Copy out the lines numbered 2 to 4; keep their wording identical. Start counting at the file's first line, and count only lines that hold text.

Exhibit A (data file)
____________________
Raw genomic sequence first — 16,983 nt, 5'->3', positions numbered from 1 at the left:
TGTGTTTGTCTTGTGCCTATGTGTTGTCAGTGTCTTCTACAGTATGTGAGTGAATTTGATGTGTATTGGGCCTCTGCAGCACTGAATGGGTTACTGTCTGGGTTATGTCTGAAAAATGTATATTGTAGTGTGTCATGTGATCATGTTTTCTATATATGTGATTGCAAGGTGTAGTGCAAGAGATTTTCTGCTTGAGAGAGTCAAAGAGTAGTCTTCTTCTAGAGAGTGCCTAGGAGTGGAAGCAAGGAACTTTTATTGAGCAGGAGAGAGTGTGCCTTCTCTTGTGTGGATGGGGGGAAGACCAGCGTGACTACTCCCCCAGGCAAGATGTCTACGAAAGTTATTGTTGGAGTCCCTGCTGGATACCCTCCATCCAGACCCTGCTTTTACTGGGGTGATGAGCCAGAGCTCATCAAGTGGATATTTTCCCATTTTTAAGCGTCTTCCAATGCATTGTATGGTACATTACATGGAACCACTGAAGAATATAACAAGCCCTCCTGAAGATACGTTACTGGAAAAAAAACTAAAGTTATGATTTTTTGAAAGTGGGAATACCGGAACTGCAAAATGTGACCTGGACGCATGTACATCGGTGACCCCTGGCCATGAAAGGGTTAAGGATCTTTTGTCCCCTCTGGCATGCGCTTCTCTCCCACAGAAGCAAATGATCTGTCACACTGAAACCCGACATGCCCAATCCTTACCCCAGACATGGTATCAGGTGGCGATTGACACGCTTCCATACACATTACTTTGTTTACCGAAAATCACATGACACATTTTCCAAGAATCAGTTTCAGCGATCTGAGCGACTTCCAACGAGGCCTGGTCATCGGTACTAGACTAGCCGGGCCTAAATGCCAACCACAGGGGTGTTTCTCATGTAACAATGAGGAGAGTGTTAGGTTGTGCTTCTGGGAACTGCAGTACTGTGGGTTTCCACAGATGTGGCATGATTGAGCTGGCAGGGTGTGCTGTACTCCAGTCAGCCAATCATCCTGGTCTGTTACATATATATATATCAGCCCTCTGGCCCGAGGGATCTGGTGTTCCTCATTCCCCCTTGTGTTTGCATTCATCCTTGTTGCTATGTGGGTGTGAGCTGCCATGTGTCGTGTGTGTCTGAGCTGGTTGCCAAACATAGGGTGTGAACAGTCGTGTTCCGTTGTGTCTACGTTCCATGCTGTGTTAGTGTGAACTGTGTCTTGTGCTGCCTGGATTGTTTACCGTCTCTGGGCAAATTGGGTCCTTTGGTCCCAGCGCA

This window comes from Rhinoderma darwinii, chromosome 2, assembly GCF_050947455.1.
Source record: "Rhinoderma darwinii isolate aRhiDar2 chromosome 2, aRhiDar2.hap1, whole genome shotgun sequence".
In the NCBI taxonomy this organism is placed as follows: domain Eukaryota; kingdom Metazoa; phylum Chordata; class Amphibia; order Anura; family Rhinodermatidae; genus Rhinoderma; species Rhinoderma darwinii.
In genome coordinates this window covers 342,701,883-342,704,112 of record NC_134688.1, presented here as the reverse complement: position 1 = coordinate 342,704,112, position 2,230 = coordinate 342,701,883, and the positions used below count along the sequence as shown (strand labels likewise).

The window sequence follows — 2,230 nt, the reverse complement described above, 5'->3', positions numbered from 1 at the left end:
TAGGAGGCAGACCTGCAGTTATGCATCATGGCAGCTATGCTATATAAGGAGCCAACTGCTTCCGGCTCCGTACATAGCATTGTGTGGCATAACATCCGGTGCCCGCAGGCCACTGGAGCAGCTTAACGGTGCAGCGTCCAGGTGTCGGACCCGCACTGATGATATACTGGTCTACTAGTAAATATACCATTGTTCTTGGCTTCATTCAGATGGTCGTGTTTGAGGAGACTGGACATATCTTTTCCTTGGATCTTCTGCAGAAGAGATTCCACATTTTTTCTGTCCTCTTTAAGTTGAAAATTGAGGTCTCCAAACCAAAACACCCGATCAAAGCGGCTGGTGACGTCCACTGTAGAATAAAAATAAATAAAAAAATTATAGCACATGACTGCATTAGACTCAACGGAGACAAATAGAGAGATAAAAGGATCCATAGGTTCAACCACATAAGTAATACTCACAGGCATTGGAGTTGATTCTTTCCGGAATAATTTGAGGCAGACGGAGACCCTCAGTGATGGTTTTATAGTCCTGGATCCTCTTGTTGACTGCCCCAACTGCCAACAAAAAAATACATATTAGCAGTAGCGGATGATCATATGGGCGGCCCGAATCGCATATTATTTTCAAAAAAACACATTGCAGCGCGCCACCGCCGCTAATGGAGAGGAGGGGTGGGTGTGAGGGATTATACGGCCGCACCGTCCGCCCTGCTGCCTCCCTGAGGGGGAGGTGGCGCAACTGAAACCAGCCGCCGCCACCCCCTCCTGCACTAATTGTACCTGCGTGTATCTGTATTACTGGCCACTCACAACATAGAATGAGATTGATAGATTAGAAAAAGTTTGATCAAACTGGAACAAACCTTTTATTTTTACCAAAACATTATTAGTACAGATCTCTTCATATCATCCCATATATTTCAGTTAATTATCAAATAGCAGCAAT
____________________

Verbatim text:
TGTGTTTGTCTTGTGCCTATGTGTTGTCAGTGTCTTCTACAGTATGTGAGTGAATTTGATGTGTATTGGGCCTCTGCAGCACTGAATGGGTTACTGTCTGGGTTATGTCTGAAAAATGTATATTGTAGTGTGTCATGTGATCATGTTTTCTATATATGTGATTGCAAGGTGTAGTGCAAGAGATTTTCTGCTTGAGAGAGTCAAAGAGTAGTCTTCTTCTAGAGAGTGCCTAGGAGTGGAAGCAAGGAACTTTTATTGAGCAGGAGAGAGTGTGCCTTCTCTTGTGTGGATGGGGGGAAGACCAGCGTGACTACTCCCCCAGGCAAGATGTCTACGAAAGTTATTGTTGGAGTCCCTGCTGGATACCCTCCATCCAGACCCTGCTTTTACTGGGGTGATGAGCCAGAGCTCATCAAGTGGATATTTTCCCATTTTTAAGCGTCTTCCAATGCATTGTATGGTACATTACATGGAACCACTGAAGAATATAACAAGCCCTCCTGAAGATACGTTACTGGAAAAAAAACTAAAGTTATGATTTTTTGAAAGTGGGAATACCGGAACTGCAAAATGTGACCTGGACGCATGTACATCGGTGACCCCTGGCCATGAAAGGGTTAAGGATCTTTTGTCCCCTCTGGCATGCGCTTCTCTCCCACAGAAGCAAATGATCTGTCACACTGAAACCCGACATGCCCAATCCTTACCCCAGACATGGTATCAGGTGGCGATTGACACGCTTCCATACACATTACTTTGTTTACCGAAAATCACATGACACATTTTCCAAGAATCAGTTTCAGCGATCTGAGCGACTTCCAACGAGGCCTGGTCATCGGTACTAGACTAGCCGGGCCTAAATGCCAACCACAGGGGTGTTTCTCATGTAACAATGAGGAGAGTGTTAGGTTGTGCTTCTGGGAACTGCAGTACTGTGGGTTTCCACAGATGTGGCATGATTGAGCTGGCAGGGTGTGCTGTACTCCAGTCAGCCAATCATCCTGGTCTGTTACATATATATATATCAGCCCTCTGGCCCGAGGGATCTGGTGTTCCTCATTCCCCCTTGTGTTTGCATTCATCCTTGTTGCTATGTGGGTGTGAGCTGCCATGTGTCGTGTGTGTCTGAGCTGGTTGCCAAACATAGGGTGTGAACAGTCGTGTTCCGTTGTGTCTACGTTCCATGCTGTGTTAGTGTGAACTGTGTCTTGTGCTGCCTGGATTGTTTACCGTCTCTGGGCAAATTGGGTCCTTTGGTCCCAGCGCA

This window comes from Rhinoderma darwinii, chromosome 2, assembly GCF_050947455.1.
Source record: "Rhinoderma darwinii isolate aRhiDar2 chromosome 2, aRhiDar2.hap1, whole genome shotgun sequence".